More than 20 million Americans are now hitched to a routine as relentless as tending to a newborn. Caregivers experience interrupted sleep, restricted liberty and emotional strain. New research indicates that caregiving can lead to negative health effects, including depression, a weakened immune system, even premature death. Common sense dictates that caregivers should give themselves regular breaks, but often, motivated by a mix of love, guilt, loyalty and tenacity, they don't do what's good for them. Here, some guidelines to avoid total burnout.

Ask for help. Caregivers are often overprotective of their loved ones and refuse to allow other people to provide relief. "Carry around a list," says Bonnie Lawrence of the Family Caregiver Alliance, so when friends and family ask, "How can I help?" you can respond with specific requests: mow the lawn, go to the grocery store, pick up a prescription. Don't be shy about asking a friend to sit with your mother for an hour just to give you time to make dinner. Enlist a social worker to help you navigate the confusing array of long-term-care options. To find local assistance, see or call the Eldercare Locator at 800-677-1116.

Get support. Caregiver-support groups and online bulletin boards can help answer questions and relieve social isolation. AOL offers a live "Caregivers Corner" chat--an especially good resource for people who wake at odd hours or can't leave home. Ask your local chapter of the Alzheimer's Association (800-272-3900 or to pair you up with another caregiver for social outings with your charges. For bulletin boards and support-group information, call or e-mail the Family Caregiver Alliance (800-445-8106; Check out chat groups and message boards on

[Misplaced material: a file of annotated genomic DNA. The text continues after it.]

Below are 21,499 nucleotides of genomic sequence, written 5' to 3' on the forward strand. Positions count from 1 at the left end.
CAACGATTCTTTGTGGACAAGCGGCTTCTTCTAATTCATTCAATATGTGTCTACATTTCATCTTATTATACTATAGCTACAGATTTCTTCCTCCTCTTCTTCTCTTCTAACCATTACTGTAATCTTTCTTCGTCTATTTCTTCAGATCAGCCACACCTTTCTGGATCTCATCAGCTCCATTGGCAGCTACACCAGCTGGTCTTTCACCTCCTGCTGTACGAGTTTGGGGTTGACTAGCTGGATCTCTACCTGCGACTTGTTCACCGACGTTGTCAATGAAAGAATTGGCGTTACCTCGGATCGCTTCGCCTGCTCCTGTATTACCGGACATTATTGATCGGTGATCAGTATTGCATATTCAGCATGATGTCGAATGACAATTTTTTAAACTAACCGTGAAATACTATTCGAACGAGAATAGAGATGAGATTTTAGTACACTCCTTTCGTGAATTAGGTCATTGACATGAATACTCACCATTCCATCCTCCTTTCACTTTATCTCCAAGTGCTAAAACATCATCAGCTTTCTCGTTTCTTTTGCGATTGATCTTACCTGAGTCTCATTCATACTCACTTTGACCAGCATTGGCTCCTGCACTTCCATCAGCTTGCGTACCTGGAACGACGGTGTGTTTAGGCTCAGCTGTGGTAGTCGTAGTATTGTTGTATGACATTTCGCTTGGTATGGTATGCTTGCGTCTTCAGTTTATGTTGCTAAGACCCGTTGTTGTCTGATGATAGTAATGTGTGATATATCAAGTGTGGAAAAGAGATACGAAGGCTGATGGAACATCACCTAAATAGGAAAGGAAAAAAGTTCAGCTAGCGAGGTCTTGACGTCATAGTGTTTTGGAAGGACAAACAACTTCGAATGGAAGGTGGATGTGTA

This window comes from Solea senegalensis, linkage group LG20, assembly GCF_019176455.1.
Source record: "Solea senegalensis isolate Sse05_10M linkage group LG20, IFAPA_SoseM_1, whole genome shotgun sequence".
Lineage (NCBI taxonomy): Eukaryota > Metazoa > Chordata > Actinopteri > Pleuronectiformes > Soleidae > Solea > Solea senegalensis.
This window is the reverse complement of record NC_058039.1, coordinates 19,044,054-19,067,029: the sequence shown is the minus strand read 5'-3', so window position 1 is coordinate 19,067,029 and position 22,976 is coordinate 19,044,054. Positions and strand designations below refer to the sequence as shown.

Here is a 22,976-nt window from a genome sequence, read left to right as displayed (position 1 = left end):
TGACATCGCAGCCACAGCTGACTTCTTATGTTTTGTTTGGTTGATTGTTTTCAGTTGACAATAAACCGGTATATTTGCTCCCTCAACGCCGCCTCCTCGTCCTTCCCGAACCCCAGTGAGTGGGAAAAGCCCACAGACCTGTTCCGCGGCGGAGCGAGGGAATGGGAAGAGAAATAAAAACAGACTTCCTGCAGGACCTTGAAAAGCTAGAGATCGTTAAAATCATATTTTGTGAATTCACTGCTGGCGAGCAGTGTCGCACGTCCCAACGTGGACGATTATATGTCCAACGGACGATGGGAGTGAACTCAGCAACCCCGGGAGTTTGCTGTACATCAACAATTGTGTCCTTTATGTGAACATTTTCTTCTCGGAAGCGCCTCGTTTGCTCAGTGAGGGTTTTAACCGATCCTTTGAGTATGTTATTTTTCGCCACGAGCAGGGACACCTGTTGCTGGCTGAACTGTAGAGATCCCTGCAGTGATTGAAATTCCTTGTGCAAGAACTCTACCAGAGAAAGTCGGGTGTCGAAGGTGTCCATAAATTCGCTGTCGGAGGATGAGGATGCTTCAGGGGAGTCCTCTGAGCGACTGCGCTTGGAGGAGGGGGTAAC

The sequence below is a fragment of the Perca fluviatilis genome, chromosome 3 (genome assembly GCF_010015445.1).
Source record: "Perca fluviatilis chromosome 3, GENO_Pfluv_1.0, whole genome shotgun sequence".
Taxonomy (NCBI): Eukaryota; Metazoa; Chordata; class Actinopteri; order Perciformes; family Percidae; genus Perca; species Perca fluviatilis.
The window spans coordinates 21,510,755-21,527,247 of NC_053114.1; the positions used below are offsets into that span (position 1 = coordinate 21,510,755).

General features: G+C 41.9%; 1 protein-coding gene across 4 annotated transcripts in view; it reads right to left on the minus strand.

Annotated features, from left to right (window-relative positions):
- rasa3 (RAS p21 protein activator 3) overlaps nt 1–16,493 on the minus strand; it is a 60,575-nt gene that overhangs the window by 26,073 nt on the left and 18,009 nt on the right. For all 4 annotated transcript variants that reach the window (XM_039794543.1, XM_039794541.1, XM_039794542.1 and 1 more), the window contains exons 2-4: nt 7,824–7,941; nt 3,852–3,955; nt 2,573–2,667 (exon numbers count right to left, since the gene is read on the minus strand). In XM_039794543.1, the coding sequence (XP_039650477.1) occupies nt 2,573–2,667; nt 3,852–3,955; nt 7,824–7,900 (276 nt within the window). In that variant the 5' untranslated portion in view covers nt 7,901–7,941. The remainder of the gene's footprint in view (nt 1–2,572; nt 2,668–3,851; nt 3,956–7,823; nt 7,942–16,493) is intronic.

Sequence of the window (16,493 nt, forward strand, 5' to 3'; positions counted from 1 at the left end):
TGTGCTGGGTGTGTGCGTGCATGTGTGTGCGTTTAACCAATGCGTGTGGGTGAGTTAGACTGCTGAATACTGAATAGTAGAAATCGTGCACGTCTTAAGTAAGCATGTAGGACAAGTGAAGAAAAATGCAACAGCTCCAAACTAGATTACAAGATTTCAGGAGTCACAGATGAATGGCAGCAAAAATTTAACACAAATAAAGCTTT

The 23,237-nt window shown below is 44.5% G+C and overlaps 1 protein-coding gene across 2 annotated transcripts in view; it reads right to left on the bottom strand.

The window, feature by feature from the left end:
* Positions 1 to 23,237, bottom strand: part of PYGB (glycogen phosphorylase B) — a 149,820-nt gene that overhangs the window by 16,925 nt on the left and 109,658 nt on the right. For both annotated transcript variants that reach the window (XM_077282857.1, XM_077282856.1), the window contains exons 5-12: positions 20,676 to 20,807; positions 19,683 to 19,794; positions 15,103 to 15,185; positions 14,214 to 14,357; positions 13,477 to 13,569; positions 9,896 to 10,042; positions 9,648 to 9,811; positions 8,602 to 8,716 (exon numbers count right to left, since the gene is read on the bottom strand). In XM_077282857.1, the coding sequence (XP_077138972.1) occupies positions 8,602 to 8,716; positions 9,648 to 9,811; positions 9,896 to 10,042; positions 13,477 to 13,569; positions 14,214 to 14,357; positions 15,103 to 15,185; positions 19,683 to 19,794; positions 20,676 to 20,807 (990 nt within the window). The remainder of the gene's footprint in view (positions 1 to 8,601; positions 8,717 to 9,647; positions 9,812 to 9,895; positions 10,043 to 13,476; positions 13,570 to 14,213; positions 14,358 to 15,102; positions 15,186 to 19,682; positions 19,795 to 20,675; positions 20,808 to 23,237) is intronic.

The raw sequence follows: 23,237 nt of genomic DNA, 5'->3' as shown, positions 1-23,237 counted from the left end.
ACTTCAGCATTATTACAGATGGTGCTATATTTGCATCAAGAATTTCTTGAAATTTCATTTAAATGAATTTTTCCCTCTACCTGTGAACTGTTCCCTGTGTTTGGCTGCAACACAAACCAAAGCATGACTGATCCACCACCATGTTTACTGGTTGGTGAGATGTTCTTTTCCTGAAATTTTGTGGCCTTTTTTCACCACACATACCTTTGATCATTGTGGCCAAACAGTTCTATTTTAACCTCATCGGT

Change your habits. Instead of getting frustrated, adapt. "You have to have a new definition of what's normal," says AARP's Elinor Ginzler. "If they're sleeping from 2 until 4 in the afternoon, you should nap then, too." Play games the ailing person used to enjoy--backgammon, bridge--but with no winning or losing. If getting dressed provokes issues of pride or power struggles, replace zipper- and button-close pants with elastic or Velcro waistbands. For more ideas, see

Take a break. Find opportunities to give yourself time off. If there's one 30-minute TV show that holds Dad's attention, use that time to sit alone on the porch. Take advantage of adult day-care centers or adult day health centers (which provide medical supervision) to catch dinner and a movie with friends. Hire respite care--professionals who come to your home so you can leave for a few hours. In San Francisco, the Family Caregiver Alliance holds a weekend camp for people with Alzheimer's. The patients enjoy scheduled activities, and you'll get to relax, knowing they're receiving one-on-one care. Contact Eldercare for adult day-care and adult day-health-center referrals, or Family Caregiver Alliance for respite-care and weekend-camp information.

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